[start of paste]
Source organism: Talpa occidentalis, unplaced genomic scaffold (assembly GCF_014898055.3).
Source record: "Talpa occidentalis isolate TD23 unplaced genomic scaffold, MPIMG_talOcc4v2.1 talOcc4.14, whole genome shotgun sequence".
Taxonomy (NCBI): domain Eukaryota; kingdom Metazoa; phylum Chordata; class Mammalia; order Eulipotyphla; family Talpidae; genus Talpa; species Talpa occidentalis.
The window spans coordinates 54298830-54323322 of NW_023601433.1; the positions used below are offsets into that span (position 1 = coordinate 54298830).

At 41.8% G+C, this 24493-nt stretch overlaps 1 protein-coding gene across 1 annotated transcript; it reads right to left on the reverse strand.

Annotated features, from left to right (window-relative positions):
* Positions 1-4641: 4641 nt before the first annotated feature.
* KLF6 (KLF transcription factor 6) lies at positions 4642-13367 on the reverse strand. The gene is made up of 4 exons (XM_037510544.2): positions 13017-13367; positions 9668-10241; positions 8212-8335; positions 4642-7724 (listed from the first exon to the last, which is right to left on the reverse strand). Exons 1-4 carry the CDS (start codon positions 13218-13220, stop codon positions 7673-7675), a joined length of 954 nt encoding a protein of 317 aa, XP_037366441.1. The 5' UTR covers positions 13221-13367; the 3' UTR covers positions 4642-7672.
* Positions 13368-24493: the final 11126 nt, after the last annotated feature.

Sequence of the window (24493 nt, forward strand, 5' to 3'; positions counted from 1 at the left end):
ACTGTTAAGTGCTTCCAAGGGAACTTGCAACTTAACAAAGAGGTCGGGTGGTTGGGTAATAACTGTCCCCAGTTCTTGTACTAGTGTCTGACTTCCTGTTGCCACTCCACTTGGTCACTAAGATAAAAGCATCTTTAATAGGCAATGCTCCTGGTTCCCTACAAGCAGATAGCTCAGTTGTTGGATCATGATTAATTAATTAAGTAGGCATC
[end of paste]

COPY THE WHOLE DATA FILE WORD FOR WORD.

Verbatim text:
Source organism: Talpa occidentalis, unplaced genomic scaffold (assembly GCF_014898055.3).
Source record: "Talpa occidentalis isolate TD23 unplaced genomic scaffold, MPIMG_talOcc4v2.1 talOcc4.14, whole genome shotgun sequence".
Taxonomy (NCBI): domain Eukaryota; kingdom Metazoa; phylum Chordata; class Mammalia; order Eulipotyphla; family Talpidae; genus Talpa; species Talpa occidentalis.
The window spans coordinates 54298830-54323322 of NW_023601433.1; the positions used below are offsets into that span (position 1 = coordinate 54298830).

At 41.8% G+C, this 24493-nt stretch overlaps 1 protein-coding gene across 1 annotated transcript; it reads right to left on the reverse strand.

Annotated features, from left to right (window-relative positions):
* Positions 1-4641: 4641 nt before the first annotated feature.
* KLF6 (KLF transcription factor 6) lies at positions 4642-13367 on the reverse strand. The gene is made up of 4 exons (XM_037510544.2): positions 13017-13367; positions 9668-10241; positions 8212-8335; positions 4642-7724 (listed from the first exon to the last, which is right to left on the reverse strand). Exons 1-4 carry the CDS (start codon positions 13218-13220, stop codon positions 7673-7675), a joined length of 954 nt encoding a protein of 317 aa, XP_037366441.1. The 5' UTR covers positions 13221-13367; the 3' UTR covers positions 4642-7672.
* Positions 13368-24493: the final 11126 nt, after the last annotated feature.

Sequence of the window (24493 nt, forward strand, 5' to 3'; positions counted from 1 at the left end):
ACTGTTAAGTGCTTCCAAGGGAACTTGCAACTTAACAAAGAGGTCGGGTGGTTGGGTAATAACTGTCCCCAGTTCTTGTACTAGTGTCTGACTTCCTGTTGCCACTCCACTTGGTCACTAAGATAAAAGCATCTTTAATAGGCAATGCTCCTGGTTCCCTACAAGCAGATAGCTCAGTTGTTGGATCATGATTAATTAATTAAGTAGGCATC